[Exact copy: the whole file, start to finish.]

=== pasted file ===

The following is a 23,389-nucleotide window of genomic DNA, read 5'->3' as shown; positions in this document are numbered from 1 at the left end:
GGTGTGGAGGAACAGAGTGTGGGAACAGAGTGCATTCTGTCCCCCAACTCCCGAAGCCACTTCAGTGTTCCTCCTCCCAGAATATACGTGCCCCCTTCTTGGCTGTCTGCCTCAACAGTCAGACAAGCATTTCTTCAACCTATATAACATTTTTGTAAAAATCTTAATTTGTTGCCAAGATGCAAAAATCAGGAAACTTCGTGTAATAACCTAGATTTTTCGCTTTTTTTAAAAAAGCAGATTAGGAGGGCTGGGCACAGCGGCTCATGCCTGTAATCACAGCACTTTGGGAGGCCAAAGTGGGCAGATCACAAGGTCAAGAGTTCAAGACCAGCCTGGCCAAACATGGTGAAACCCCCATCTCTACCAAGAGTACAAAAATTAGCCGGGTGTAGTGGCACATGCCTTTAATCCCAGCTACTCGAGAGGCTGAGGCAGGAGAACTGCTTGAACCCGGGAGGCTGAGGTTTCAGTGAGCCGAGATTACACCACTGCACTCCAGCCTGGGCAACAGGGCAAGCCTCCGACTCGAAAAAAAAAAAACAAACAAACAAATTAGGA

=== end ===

The following is a 23,389-nucleotide window of genomic DNA, read 5'->3' as shown; positions in this document are numbered from 1 at the left end:
GGTGTGGAGGAACAGAGTGTGGGAACAGAGTGCATTCTGTCCCCCAACTCCCGAAGCCACTTCAGTGTTCCTCCTCCCAGAATATACGTGCCCCCTTCTTGGCTGTCTGCCTCAACAGTCAGACAAGCATTTCTTCAACCTATATAACATTTTTGTAAAAATCTTAATTTGTTGCCAAGATGCAAAAATCAGGAAACTTCGTGTAATAACCTAGATTTTTCGCTTTTTTTAAAAAAGCAGATTAGGAGGGCTGGGCACAGCGGCTCATGCCTGTAATCACAGCACTTTGGGAGGCCAAAGTGGGCAGATCACAAGGTCAAGAGTTCAAGACCAGCCTGGCCAAACATGGTGAAACCCCCATCTCTACCAAGAGTACAAAAATTAGCCGGGTGTAGTGGCACATGCCTTTAATCCCAGCTACTCGAGAGGCTGAGGCAGGAGAACTGCTTGAACCCGGGAGGCTGAGGTTTCAGTGAGCCGAGATTACACCACTGCACTCCAGCCTGGGCAACAGGGCAAGCCTCCGACTCGAAAAAAAAAAAACAAACAAACAAATTAGGA